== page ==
Getting Around Melbourne

Now that I’ve been in Melbourne for about a month, I’m fairly comfortable relying on public transportation to get me where I need to be. Since I’m staying outside of the Central Business District and I refuse to drive a car on the wrong side of the road, I’ve needed to take transit to my classes every week. At first, navigating the different systems seemed overwhelming as Melbourne is unlike many other cities I’ve been to.

The city’s primary transportation infrastructure is based on above-ground trams, similar to the trolleys we have in Philadelphia, but with more routes, capacity, and frequency. There are no subway trains and “metro” trains run on mostly above-ground tracks into and out of the city. In addition to the trains and trams there are also buses to fill in the gaps.

I only live about 6 miles away from campus, but that translates to a 30 minute drive or a 50 minute transit ride, minimum. When I first realized the extent of my commute, I was not happy about it. I’m used to living right on Drexel’s campus and having a 15 minute walk to class at most, so the distance seemed like a huge inconvenience. However, I reminded myself about my goal to make the most of my time in Australia, and decided to look on the bright side. I came here for an experience different than what I’m used to, and in the grand scheme of things I’m only here for a short period of time.

“It’s just like being a commuter to Drexel for a month – students do that for all four years so it can’t be that bad,” I told myself.

And it’s not bad at all, actually. The Victorian government has set up a reliable transit system and even caters to students and others who might rely on public transport while not necessarily having the funds for it. After proving to be a university student I was given a “concession fare card” which means I only pay half of the fare price when I travel – I wish we had something like that in Philly! I highly recommend getting this card to all students studying abroad here in Melbourne.

So yes, I did just ramble on about the public transport system, and if I haven’t lost you already, I’ll fill you in on all the places I’ve been able to go thanks to the system! Less boring, I promise!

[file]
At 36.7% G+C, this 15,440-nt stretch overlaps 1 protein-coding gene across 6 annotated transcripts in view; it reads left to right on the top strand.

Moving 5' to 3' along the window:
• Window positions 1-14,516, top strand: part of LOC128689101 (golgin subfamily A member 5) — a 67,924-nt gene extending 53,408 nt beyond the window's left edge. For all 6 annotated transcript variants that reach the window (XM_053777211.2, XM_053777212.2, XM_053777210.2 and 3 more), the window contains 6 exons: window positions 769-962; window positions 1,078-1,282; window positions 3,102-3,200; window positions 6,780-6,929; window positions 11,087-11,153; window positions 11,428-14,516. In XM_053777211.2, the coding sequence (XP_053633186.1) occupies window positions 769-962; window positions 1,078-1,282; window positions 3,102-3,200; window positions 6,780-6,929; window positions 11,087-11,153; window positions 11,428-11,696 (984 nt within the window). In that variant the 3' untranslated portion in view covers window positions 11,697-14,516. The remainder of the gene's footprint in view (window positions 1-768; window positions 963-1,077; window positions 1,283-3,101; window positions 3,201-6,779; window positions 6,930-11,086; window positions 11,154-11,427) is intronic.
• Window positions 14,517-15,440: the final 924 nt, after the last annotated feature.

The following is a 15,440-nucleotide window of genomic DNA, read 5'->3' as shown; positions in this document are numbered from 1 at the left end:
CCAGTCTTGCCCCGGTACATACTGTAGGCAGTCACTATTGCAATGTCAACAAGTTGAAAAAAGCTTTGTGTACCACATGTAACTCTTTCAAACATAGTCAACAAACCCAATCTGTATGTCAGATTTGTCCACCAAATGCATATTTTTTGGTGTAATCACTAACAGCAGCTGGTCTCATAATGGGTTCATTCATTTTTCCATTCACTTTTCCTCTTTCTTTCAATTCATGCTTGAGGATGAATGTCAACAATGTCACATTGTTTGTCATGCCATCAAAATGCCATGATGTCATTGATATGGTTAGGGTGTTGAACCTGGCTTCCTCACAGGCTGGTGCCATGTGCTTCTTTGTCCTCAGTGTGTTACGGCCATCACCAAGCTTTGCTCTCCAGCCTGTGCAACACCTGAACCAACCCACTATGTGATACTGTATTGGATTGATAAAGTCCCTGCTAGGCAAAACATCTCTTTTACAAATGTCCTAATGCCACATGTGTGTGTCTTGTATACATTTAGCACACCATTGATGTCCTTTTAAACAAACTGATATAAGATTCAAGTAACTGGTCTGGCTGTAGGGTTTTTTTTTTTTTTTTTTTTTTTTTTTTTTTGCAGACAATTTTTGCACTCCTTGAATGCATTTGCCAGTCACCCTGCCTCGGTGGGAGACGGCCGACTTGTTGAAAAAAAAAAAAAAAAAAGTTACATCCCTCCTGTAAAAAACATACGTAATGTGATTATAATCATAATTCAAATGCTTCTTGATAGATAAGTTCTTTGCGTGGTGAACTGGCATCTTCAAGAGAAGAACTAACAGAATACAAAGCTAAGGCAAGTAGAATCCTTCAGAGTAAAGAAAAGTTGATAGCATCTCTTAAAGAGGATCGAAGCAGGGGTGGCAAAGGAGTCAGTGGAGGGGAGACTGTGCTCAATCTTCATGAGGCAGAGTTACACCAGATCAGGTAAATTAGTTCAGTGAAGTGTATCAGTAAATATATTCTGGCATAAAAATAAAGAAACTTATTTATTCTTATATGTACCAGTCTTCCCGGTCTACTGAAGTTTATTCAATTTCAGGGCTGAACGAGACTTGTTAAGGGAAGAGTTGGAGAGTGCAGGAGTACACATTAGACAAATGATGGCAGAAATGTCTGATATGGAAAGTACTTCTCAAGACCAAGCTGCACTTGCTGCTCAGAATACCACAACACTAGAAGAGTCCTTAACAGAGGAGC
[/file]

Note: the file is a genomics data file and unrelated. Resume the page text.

Prahran Market: Just four rail stops north of where I’m staying, the Prahran Market is reminiscent of Philadelphia’s Reading Terminal Market. It’s a great place to buy local produce and meats for a much better price than at large supermarkets, plus you’ll be helping support local businesses!


A quiet space by the pond in the Royal Botanical Gardens

Shrine of Remembrance & the Royal Botanical Gardens: Located right next to each other, the Shrine of Remembrance and the Royal Botanical Gardens provide a massive amount of green space just south of the Yarra river. The Shrine is Victoria’s national memorial to the men and women of Australia who have dedicated themselves to the armed services, and the grounds include a massive mausoleum. Spanning even further throughout Southbank are the botanical gardens, which boast countless species of plants and in turn support a diverse ecosystem of animals. The grounds are open to the public and provide beautiful scenery for those who want to relax in a natural environment.


CBD as seen from Southbank

Flinders St. Station & The CBD: When I want to go into the city, I usually take the Metro to Flinders St. Station, one of Melbourne’s largest and oldest train stations. The station is located in Melbourne’s “central business district,” CBD for short, and is nestled among shops, restaurants, and pubs of all sorts.
St. Kilda: Though within walking distance, I can hop on a bus or tram to St. Kilda with ease. The suburb is known for its beautiful beaches and the famous Luna Park, an amusement park that has been running since 1912. While St. Kilda was seen as rowdy and maybe a little dangerous back in the day, the town has seen quite a turn around and its quirky shops and retro feel attract tourists from all over.

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